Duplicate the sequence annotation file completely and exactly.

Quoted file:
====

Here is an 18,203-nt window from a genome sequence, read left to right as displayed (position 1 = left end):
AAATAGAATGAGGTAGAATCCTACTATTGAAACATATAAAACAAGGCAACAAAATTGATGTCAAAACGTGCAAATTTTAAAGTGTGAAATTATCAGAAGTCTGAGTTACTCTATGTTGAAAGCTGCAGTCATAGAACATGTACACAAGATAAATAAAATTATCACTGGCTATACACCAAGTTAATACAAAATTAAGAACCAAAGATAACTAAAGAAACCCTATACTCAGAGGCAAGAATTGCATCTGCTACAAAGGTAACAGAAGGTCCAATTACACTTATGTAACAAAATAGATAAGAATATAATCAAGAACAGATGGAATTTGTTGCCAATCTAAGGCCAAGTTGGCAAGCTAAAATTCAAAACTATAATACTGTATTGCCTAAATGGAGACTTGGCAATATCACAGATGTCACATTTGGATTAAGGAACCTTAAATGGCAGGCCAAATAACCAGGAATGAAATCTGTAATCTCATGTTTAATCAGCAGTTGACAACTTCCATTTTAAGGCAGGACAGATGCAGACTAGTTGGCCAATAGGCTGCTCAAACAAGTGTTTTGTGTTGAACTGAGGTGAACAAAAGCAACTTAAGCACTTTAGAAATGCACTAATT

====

Here is an 18,203-nt window from a genome sequence, read left to right as displayed (position 1 = left end):
AAATAGAATGAGGTAGAATCCTACTATTGAAACATATAAAACAAGGCAACAAAATTGATGTCAAAACGTGCAAATTTTAAAGTGTGAAATTATCAGAAGTCTGAGTTACTCTATGTTGAAAGCTGCAGTCATAGAACATGTACACAAGATAAATAAAATTATCACTGGCTATACACCAAGTTAATACAAAATTAAGAACCAAAGATAACTAAAGAAACCCTATACTCAGAGGCAAGAATTGCATCTGCTACAAAGGTAACAGAAGGTCCAATTACACTTATGTAACAAAATAGATAAGAATATAATCAAGAACAGATGGAATTTGTTGCCAATCTAAGGCCAAGTTGGCAAGCTAAAATTCAAAACTATAATACTGTATTGCCTAAATGGAGACTTGGCAATATCACAGATGTCACATTTGGATTAAGGAACCTTAAATGGCAGGCCAAATAACCAGGAATGAAATCTGTAATCTCATGTTTAATCAGCAGTTGACAACTTCCATTTTAAGGCAGGACAGATGCAGACTAGTTGGCCAATAGGCTGCTCAAACAAGTGTTTTGTGTTGAACTGAGGTGAACAAAAGCAACTTAAGCACTTTAGAAATGCACTAATT